How about the publishing bit? Remember, you are a bamboo! Average is 9 years. I heard once that it takes 6-10 years to become an established author. (Or 2-5 books!) Aaron Shepard says it takes 8-10 years. Remember the 10,000 hour rule. You have to do something for 10,000 hours to be considered proficient at it. So stay productive and get it done!

So how long have you been at it? Me? Since the summer of 2009. So I've got 2 and a half years down into the rooting system. How about you?

Keep on keepin' on...

Saturday, February 25, 2012

Contest and Giveaway Winner

Four leaf clover ImageThe Lucky Clover Picture Book Contest is now accepting entries for the Winter Contest. The deadline is March 31st and the winner will be announced on the 4th Saturday in April (4-28-12). The winner will receive a free detailed critique from me and bragging rights. You may enter in any one of four categories: Early (age 2-5), Regular (age 4-8), Non-fiction (age 5-10), and Rhyming. For more info on how to enter, please visit my Picture Book Contest tab.

Remember, you only have FIVE weeks left! So I won't take any more of your precious time...go WRITE!

Oh wait! I have a winner to announce.

I had a 300 Follower Giveaway this week. Thanks to all who celebrated with me. Too bad I couldn't give away 300 hours, minutes, or even seconds. However the winner will receive a picture book: Big Chickens Go To Town by Leslie Helakoski, illustrated by Henry Cole. And the winner is...

...Penny Klostermann! Just e-mail me your mailing address and I'll send it on over. Congratulations!

And if you missed last Saturday's Pass-the-Paper post about Leonard the Pig, come join in the conversation and see if we can't give him what he wants most in life: to roll around in the mud. Big fun!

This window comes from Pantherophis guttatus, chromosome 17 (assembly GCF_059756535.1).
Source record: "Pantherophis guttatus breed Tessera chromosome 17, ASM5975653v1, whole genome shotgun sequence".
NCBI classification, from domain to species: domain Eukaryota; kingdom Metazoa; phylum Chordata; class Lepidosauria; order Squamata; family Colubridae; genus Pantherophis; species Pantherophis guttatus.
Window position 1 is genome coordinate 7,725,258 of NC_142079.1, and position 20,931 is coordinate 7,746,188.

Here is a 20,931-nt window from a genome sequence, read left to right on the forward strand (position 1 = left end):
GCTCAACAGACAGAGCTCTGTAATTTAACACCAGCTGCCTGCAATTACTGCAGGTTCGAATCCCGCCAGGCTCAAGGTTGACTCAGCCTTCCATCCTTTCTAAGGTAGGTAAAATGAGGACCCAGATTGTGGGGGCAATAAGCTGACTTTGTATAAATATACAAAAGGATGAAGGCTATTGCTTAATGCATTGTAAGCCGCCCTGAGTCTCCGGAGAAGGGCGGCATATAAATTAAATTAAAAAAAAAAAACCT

Keep on keepin' on...

Wednesday, February 22, 2012

READ-4-LUCK: Hilarious "Biography"

READ-4-LUCK is the weekly feature that acts as a book recommendation, book review, teaching tip, and writing lesson for children, parents, teachers, and writers.

 = Not bad. Might read twice.

 = Fun read first few times. Would get from library again.
 = Very enjoyable. Wouldn't mind owning a copy.
 = Awesome! Never tiresome for children, parents, teachers, or writers. May just have to buy this book.

This week's pick is Levi Strauss Gets a Bright Idea: A Fairly Fabricated Story of a Pair of Pants by Tony Johnston, illustrated by Stacy Innerst
In tall-tale fashion, this book retells how Levi Strauss went to California during the Gold Rush, saw the need for a sturdier kind of trouser, and invented jeans.
 
Publisher: Harcourt, Inc.
Year: 2011
Word Count: 1098
Book Level: 3.9
Age: 4-8
Topic: History, Biography, Inventions
Theme: Humor, Tall-tales, Solving Problems
First Page
     "Gold!" somebody yelled. Next thing anybody knew, the whole world rushed to California and started digging up the place. The trouble was, they rushed so fast, they lost their pants.
RATINGS
CHILDREN:  This book is so much fun. The pictures are quite funny, too. Kids get a big kick out of seeing grown men walking around wearing nothing but a big barrell.

PARENTS:  This has got to be the funniest picture book I have ever read. I was laughing so much, my son said, "Mom! Quit laughing! Slow down. Now what did that part say again?" If you don't like the word "DANG!" then maybe you won't want this one. But it's still just so much fun!

TEACHERS: 
 Perfect for integrating into a tall tale unit. Or a Social Studies unit on the Gold Rush, or clothing, or the West. What fun you can have! The author's note in the back also gives the real deal on what went down. Very interesting - good for 5th graders to see that history can give ideas for great stories.

WRITERS: 
 Another PB full of voice. I SO wish I had written this book! A great book to study. Think of all the fodder we have to write about...the world is FULL of history! All I can say is WHAT FUN! I can't wait to map this one out!

Be sure to visit other "perfect picture books" at Susanna Leonard Hill's blog.

Keep on keepin' on...